Today Tumblr launched Tumblr Live Video, an initiative that uses other services to do the blog platform’s dirty work. Instead of hosting the live video and streaming with Tumblr’s servers, Tumblr is simply enacting sharing to Tumblr from a variety of 3rd-party services. So it’s not entirely unlike how Twitter doesn’t actually do the Live Video bit, they use Periscope.
You’ll be able to post live video feeds to your Tumblr account using YouNow, YouTube Kanvas, and Upclose. Once you’ve started a stream in any of those services, you’ll be able to share that stream with Tumblr, and your Tumblr account will share that stream like an article.
According to a Tumblr representative, “We are not introducing our own live video creation tool; we’re serving as a publishing and discovery platform for live video. Tumblr will be a destination to broadcast, discover, watch and share the greatest live videos across multiple platforms.”
1. Each live video app is a little different, but when you go into their settings you’ll look for sharing options.
2. Turn on Tumblr sharing (log into Tumblr if prompted) and tap “Allow.”
3. If you have more than one blog, you can use the app’s settings to pick which one you’re posting to.
According to a Tumblr app update release, the following points are true of Tumblr Live Video:
• Live videos can be posted through YouTube, YouNow, Kanvas, or upclose.
• They’re totally rebloggable.
• You’ll get notified whenever someone you follow goes live.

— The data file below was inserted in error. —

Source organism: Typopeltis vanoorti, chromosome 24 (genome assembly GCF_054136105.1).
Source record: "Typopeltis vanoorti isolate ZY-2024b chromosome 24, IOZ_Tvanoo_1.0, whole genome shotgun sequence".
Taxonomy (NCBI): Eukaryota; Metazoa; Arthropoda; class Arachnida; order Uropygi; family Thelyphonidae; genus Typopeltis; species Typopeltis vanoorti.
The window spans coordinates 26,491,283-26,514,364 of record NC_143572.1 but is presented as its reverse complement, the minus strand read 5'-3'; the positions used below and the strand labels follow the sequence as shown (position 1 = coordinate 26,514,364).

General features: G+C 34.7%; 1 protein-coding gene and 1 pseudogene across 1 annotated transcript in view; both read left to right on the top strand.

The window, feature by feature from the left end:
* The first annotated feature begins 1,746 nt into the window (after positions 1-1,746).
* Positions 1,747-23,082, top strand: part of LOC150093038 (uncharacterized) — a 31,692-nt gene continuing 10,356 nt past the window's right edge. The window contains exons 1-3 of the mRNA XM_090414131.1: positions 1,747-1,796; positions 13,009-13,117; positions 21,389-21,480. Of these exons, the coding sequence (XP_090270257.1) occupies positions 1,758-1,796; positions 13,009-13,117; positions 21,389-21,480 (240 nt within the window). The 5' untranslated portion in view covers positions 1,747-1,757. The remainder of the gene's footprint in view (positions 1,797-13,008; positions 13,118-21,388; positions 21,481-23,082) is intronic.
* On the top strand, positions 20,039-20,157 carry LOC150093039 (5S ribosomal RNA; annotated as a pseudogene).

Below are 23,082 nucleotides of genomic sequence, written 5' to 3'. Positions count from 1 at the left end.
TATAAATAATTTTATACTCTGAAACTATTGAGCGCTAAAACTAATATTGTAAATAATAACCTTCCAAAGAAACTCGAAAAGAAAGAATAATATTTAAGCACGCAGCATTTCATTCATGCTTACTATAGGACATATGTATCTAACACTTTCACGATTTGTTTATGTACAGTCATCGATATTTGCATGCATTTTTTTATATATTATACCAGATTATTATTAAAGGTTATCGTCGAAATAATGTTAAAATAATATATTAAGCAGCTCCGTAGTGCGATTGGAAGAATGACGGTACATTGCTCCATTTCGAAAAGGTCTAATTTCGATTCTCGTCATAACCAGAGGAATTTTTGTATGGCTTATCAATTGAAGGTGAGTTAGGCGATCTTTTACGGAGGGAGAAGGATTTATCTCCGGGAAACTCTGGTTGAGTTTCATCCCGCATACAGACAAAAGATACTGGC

• This is going to be interesting.
Each live video post on Tumblr will have a “badge” that’ll indicate which provider is providing. Tapping the badge brings you to the app, where you can get more info about the video stream and watch outside of Tumblr. You can also watch inside of Tumblr without clicking out, of course.
This update to the Tumblr app also has a GIF file update. Users may make GIFs, as before, but now they’ll also be able to put text and emoji “on it”, as they say.
Tumblr added: “[FUN]”.
“Through the different services, we’re celebrating the diversity of live video capabilities and communities,” said a Tumblr representative. “Live Video is currently an editorial initiative, but we are actively exploring ways to bring live video to brand partners as an ad offering.”
It almost sounds like someone at Tumblr had this idea, executed it and released it, and someone else had to explain to the world why it was a great idea. Almost as if they’re saying, “we promise it’ll be fun. We swear! It’s a celebration!”